Costa Rica Grows to Meet Demand

Rising tourist arrivals prompt changes including new hotels, cruise facility upgrades

By: Mark Chesnut

If you want to gauge attitudes about Costa Rica’s tourism industry, ask Luis Argote, general manager of the Four Seasons Resort Costa Rica at Peninsula Papagayo, which is set to open in February.

“Costa Rica has a tremendous amount of potential,” Argote said. “It’s a country that is very proud of itself, and it has a lot to offer.

“And what I hear from tour operators is that tourism projections are going up 20 percent to 30 percent this year.”

For the first two months of this year, the government said that 11,000 more tourists arrived than during the same period last year. And in May, more than 280 suppliers attended Expotur, an annual convention organized by the Costa Rican Association of Tourism Professionals.

The Four Seasons being built on the Papagayo Peninsula is just one example of the latest wave of tourism development under way in the country, particularly in the northern province of Guanacaste.

The Four Seasons property will have 153 guestrooms and suites, 20 residential villas, almost 7,000 square feet of meeting space, a business center, restaurants, spa and health club, swimming pool and tennis courts.

The resort will also have an 18-hole golf course designed by Arnold Palmer, a children’s program and play pool, and a young-adults center.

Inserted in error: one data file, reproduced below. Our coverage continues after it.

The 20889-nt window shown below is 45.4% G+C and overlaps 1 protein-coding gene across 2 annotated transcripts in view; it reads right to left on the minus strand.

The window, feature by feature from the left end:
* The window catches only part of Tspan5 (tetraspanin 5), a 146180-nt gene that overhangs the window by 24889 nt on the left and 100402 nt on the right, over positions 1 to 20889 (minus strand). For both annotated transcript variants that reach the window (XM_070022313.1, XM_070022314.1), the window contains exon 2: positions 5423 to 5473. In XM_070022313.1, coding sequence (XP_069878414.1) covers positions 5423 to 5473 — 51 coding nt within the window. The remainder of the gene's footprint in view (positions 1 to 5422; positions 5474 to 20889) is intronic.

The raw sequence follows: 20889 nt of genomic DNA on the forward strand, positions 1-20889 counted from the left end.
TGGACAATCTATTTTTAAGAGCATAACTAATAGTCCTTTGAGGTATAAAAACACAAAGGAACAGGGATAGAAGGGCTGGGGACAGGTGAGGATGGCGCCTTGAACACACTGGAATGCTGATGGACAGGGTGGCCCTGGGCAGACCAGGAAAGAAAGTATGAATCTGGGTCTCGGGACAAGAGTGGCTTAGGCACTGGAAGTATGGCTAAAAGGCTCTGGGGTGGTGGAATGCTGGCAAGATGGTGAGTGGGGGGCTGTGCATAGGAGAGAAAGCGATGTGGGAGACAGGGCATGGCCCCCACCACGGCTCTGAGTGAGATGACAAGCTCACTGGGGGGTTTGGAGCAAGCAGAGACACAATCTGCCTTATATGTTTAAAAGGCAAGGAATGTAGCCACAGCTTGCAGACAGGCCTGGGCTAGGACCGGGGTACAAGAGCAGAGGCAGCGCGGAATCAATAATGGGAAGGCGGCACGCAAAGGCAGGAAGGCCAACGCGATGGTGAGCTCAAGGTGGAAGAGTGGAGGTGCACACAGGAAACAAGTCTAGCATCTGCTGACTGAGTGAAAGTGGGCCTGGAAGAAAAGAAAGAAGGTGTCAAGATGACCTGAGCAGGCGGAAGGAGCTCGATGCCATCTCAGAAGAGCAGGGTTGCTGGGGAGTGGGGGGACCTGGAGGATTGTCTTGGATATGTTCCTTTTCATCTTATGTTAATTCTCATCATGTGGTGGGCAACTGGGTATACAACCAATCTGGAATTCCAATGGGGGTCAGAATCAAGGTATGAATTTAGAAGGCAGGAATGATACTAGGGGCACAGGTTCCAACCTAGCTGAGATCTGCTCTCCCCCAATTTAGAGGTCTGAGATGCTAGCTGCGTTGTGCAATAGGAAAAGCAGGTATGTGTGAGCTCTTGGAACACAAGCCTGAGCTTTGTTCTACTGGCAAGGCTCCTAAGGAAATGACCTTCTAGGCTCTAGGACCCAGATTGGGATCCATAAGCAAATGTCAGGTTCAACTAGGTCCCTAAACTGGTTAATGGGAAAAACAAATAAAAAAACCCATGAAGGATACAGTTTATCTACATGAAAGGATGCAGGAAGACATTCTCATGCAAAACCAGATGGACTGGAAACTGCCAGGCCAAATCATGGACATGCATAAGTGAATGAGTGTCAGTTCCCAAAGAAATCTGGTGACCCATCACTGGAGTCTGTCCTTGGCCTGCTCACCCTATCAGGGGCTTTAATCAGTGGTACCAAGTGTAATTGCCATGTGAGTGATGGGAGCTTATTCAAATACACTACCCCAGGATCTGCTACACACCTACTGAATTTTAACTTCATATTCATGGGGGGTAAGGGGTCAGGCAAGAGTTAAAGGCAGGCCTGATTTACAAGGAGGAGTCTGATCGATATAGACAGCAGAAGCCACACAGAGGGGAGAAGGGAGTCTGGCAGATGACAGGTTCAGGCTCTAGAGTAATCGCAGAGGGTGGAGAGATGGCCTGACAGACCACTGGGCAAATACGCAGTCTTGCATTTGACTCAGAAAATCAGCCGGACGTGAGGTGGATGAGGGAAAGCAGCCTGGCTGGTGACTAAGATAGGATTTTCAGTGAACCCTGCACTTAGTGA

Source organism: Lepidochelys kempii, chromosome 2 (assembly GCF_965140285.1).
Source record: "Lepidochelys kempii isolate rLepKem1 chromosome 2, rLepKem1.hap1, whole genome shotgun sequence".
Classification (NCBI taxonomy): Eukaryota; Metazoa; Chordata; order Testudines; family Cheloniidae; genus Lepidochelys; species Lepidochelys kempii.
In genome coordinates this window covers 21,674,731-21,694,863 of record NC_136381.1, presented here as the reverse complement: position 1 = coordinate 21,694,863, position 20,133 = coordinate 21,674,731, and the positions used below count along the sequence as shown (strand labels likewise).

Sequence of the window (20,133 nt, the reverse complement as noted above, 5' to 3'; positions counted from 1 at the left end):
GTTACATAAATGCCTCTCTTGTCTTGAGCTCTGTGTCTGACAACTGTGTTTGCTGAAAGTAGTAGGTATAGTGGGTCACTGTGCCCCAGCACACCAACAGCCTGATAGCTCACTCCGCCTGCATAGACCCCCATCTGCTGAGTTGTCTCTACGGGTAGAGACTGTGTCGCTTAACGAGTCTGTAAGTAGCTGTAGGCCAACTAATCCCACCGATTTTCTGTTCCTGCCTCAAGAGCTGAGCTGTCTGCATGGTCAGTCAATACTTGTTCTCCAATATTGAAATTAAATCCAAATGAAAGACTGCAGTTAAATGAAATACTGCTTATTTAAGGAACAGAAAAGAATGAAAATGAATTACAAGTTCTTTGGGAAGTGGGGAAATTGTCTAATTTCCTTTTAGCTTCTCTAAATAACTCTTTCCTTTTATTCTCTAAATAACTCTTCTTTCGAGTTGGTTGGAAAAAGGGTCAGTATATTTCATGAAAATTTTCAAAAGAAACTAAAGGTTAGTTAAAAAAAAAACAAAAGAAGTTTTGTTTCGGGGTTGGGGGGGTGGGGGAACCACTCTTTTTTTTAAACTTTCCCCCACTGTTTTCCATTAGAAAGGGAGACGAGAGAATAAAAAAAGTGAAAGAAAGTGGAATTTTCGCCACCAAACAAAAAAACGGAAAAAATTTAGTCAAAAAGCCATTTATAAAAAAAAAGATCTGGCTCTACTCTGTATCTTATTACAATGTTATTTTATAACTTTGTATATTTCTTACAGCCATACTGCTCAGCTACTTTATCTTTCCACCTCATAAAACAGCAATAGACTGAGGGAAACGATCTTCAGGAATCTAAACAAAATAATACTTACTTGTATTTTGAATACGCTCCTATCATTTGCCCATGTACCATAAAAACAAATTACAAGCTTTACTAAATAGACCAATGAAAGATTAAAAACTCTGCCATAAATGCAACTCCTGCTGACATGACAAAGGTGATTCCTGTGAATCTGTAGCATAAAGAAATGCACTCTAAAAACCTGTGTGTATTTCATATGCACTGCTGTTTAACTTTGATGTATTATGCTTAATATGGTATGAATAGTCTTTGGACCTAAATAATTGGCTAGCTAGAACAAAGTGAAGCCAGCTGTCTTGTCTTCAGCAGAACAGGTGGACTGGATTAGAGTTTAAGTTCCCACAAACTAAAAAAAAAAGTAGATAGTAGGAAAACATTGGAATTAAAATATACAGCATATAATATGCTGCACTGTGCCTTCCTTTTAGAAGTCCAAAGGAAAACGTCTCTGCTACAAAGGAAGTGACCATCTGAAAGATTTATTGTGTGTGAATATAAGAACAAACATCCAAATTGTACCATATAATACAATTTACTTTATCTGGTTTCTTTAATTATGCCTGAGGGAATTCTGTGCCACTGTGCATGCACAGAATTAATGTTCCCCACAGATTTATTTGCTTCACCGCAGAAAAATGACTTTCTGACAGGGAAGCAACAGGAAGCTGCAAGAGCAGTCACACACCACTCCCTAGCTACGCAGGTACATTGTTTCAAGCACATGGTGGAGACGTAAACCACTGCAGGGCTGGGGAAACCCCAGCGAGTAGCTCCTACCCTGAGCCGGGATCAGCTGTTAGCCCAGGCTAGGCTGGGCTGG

Rack rates will start at $395, double occupancy, during the high season, and $290 for the low season, according to Argote.

Also set for expansion on Guanacaste’s coast is Hacienda Pinilla, a 4,500-acre development that already has villas, a hotel and beach houses, as well as an 18-hole golf course designed by Mike Young.

Negotiations are under way to construct two more hotel facilities and condominiums, which would bring the Hacienda Pinilla’s total room count to over 3,000.

Costa Rica has already expanded its capacity to receive cruises; on the Caribbean coast, Puerto Limon inaugurated a new terminal last December that allows simultaneous docking of two cruise ships.

Upgrades are also under way in the capital city of San Jose. Juan Santamaria International Airport is in the final stages of a construction and renovation project.

Downtown, San Jose’s city council and the Department of Culture, Youth and Sports have started an initiative to improve the appearance of the area around Second Avenue by upgrading walkways; local storekeepers are also expected to participate by maintaining or upgrading their facades.

The government hopes to expand the program to other neighborhoods.

The Bandera Azul Ecologica (Ecological Blue Flag) program this year has been extended to the interior of the country.

Nearly 50 towns and beaches have received the designation, including the first inland towns that are all near rivers or other bodies of water.

Under the program, an area’s water quality and waste treatment is monitored and must meet tough criteria.

The Costa Rican Tourism Institute has information about the status of specific destinations.

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